West Highland Line
The World’s Best Rail Experience
* Updated in February 2018
For moments in life when you are limited on time but just need to ‘get away from it all’, I strongly suggest that you book yourself a ticket on the West Highland Line.
Scooping the award for ‘Most Scenic Railway Line in the World’ for two consecutive years, this is a journey which prescribes a seriously high dose of stunning scenery to sooth the mind and soul. If like me you commence your journey in Glasgow, you will have ample time for relaxation and reflection all the way to Mallaig; just over five hours to be precise.
The duration of the journey is that of a flight from Scotland to North Africa, but the time flies past like the landscape through a window. The train has much more leg room and space to move around than a flight, with ever-changing scenic views which rival that of any in-flight entertainment I’ve ever seen. Travelling by rail is my favourite mode of transport.
This railway adventure showcases a sequence of dramatic landscapes, showing off all of the natural attributes for which Scotland is famed. The cityscape is soon an image of the past, as the scenic splendours begin to unveil after no more than a tea-break after departure. There is a progressive build up of beauty from the Firth of Clyde to the fjord-like Gare Loch, a mere warm up for what is yet to come.
The carriage on the train was surprisingly empty, with just a few clusters of passengers scattered in the rows. There was plenty of space to walk around and pounce across the aisle to the opposite window when summoned by the views.
The train was by no means fancy, which was just as well; any overland exploration through the wildly gorgeous Scottish highlands must be matched with a rustic, old-skool train. A shiny modern train would just look daft.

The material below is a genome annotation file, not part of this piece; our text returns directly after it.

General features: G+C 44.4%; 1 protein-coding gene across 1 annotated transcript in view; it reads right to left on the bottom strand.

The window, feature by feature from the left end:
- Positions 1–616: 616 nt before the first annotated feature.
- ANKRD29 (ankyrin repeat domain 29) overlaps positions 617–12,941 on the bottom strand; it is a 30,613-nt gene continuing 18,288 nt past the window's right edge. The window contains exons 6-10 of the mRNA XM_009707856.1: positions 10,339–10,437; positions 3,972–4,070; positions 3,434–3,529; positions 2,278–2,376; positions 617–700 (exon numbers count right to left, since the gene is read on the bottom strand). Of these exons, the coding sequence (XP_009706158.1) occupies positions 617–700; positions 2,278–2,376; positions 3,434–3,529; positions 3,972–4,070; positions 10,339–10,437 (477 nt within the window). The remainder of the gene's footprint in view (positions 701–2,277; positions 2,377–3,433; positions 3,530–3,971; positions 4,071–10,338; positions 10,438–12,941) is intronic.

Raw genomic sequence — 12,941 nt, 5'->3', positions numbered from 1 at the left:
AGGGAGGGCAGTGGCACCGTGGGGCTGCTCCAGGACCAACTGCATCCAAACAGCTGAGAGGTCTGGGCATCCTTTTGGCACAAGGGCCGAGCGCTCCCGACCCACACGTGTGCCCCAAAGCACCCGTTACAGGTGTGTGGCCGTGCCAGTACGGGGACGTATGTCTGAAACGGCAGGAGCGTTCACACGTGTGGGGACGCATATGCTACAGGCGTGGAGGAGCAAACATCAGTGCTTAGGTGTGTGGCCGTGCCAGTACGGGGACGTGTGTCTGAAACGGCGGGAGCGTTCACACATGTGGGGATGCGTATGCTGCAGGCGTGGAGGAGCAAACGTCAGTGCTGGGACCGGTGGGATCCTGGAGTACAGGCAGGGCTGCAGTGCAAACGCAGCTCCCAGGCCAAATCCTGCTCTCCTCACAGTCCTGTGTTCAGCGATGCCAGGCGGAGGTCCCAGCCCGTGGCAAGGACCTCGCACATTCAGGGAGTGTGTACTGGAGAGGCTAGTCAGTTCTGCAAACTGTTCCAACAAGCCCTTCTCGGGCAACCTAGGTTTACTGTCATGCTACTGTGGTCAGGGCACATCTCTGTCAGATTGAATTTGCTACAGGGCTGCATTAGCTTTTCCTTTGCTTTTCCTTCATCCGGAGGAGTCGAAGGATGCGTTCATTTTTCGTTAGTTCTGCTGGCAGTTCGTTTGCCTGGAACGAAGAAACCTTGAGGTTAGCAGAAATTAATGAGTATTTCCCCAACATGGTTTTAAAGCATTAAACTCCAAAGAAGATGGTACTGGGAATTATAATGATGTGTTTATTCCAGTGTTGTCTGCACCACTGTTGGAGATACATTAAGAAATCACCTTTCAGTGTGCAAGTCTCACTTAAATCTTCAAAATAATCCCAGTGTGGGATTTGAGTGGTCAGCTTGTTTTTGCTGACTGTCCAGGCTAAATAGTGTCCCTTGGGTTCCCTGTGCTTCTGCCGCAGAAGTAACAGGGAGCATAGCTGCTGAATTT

Aside from the non-stop snapshots of inspiring scenery, there was something really special about this journey which I just couldn’t put my finger on. Perhaps it was how relaxed everyone was; from the group of mountain bikers drinking wine in plastic glasses, to the eager backpackers snacking on budget essentials from the supermarket, to the lone female storyteller from Canada who became my buddy in Mallaig that night.
As we advanced over Scotland’s largest area of uninhabited wilderness – Rannoch Moor – I marvelled at the great expanse of mysterious moorland, feeling blissfully far away from my hectic lifestyle in Edinburgh. The route was stunning and remote, the pace was unhurried.
It was as if the final destination did not matter, when the journey to get there was so magical.
The train splits at Crianlarich, with some carriages heading for Oban and the remaining two continuing on to Fort William and Mallaig. The journey from then on had the intimacy of a road-trip, with an unusually high staff-to-passenger ratio for a train journey.
The Train Conductor was happy for us to step outside onto the platforms at middle-of-nowhere stations, giving us a countdown of minutes to enjoy the fresh air and stunning surroundings.
We were the only people for miles and miles, and it felt amazing.